There are a few problems that exist beyond where we are looking at this. It's not legal in NV to smoke, and is still federally illegal. As a state agency they tend to tow the line of what is legal in that state. Otherwise KK would lose his job, and the next one would just change it right back.Now as to the state of the NFL regulations, and doctor exemptions they still hold that should you get busted for pot under any cause you get hit as well. Being they are a multi-state agency their drug policy is in line with the federal government as the base line. A medical exemption card gets you the same treatment as toking up without one in the eyes of the NFL. The statement of the NFL is with, or without a medical use card you will be treated equally. You said that you work with commissions before, and so I wonder how much this is a manifestation of your overall frustrations with how they work. You know they won't do anything to risk a job especially if it goes against state law. You can be stricter than state laws in what you ask for certain things, but you cannot be less when operation within that agency. I have problems with the way we're treating this situation with Nick. The problem is I don't think he should be a poster boy for this movement of marijuana for mental health problems. Namely because I don't get the impression he wants to be used publicly like that given his dislike of public settings already. Beyond that I am pro-marijuana legalization, but I do understand the concern in professional sports. I think the main problem is the inability to test if they are currently under the influence reliably prior to a fight. We don't let people fight under the influence of anything because they are such a risk to themselves. When testing becomes such that we can tell general inebriation levels like that of alcohol I think we'll see the rulings change. Until that time however we have to be careful on the subject. If one kid gets badly injured right now while stoned you know the lobbyists will be all over that. So for now it needs to stay out just like popping for alcohol, vikes, or oxy. Less about it's validity as a medical tool, and more about it's inability to be tested in levels of inebriation prior to an event.

Authority Figure site profile image  

1/19/13 5:52 PM by Authority Figure

I'd like to see a full list of what they test for. I've never even checked to see if they have a website.

greenseed site profile image  

1/19/13 5:50 PM by greenseed

does anyone know if the Nsac tests every fighter for EPO? I would think with the endurance required for mma it might be widely used

Authority Figure site profile image  

1/19/13 5:50 PM by Authority Figure

You provided an excellent example. I appreciate it. I would like to hear Kizer share his context. I don't see how this thing with Nick really changes anything. He's got a medical use card. He carries himself in a way that would "suggest" that using marijuana would probably be a good thing. I'm no doctor, but hey, I'd believe him. I'd also be tempted to believe that he had good reason to not put it on his form, since he'd been suspended before.  The commission seems to lack any empathy for his obvious "condition" - whether we label it social anxiety or AHDD. Or both. They even seemed to lack a willingness to truly understand and learn when a medical expert and an attorney attempted to explain his situation. So he smokes in social settings. Hmm. Can person prescribed cough medicine, take it at the Thanksgiving table w/o negating the real purpose? Oh, well he got a little buzzed, he giggled. It made dinner pass time more quickly. So yeah, maybe it does negate his perscription. That's nonsensical.  Now, true social use - no card, no condition - just using to be using, which he had done before and accidently discovered like many - that it helped - is a little different. But the commission sounded like the guys that probably instituted prohibition. Rigid. Zealous. Hardened.    Now again, your example is good. But it's not quite apples to apples. Or did the NFL suspend and fine a player that was smoking marijuana at the advice of a doctor?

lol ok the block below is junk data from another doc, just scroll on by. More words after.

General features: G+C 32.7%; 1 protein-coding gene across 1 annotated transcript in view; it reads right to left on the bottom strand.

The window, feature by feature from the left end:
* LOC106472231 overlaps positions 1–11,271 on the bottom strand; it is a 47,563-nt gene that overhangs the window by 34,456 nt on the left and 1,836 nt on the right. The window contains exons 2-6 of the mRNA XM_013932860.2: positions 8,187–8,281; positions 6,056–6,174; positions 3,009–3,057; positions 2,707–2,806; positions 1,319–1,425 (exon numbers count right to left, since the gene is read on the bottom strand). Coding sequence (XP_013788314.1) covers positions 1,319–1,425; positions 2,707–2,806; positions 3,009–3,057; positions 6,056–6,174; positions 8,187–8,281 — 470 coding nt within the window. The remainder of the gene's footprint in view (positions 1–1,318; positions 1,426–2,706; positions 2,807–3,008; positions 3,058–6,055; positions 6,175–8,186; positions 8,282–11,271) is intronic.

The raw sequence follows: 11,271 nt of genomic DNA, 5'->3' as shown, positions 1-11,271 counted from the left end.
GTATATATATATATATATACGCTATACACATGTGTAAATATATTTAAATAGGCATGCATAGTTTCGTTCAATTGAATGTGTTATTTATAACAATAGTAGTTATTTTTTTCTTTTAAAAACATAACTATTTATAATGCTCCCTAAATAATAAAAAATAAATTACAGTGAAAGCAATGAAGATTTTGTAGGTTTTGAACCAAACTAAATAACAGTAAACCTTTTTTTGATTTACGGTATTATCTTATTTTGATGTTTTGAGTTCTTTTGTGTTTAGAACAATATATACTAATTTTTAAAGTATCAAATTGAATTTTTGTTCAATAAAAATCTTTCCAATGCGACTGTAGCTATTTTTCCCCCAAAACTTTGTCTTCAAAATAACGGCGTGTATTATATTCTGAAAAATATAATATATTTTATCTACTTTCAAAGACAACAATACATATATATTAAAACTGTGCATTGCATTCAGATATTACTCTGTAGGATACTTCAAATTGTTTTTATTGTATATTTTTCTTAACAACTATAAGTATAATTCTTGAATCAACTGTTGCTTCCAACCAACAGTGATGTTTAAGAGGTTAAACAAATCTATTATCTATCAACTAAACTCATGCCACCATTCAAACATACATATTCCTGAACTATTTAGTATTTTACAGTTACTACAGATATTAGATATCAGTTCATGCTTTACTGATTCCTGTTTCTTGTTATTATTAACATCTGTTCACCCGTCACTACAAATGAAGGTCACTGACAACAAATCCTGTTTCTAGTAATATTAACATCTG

Authority Figure site profile image  

1/19/13 5:43 PM by Authority Figure

Aren't you a case worker?  I have a lot of respect for social work, but let's be honest, you dunno what the hell Kizer is going through, what he does, what he faces on a daily basis. I work state department heads directly. I take meetings in D.C. with administrators. I've worked directly with 3 state commissions (none related to sports) and even I wouldn't assume I know what's going on. That said, I would gain a lot of respect for Kizer if he dropped in and answered even two questions posed by any of us. 

ChaosOverkill site profile image  

1/19/13 5:42 PM by ChaosOverkill

You held a special seminar for the Pac vs Marquez 4 judges. Yes I get that someone threatened you who has a a lot of money and sway but please stop being a complicit crook and hold one for MMA judges.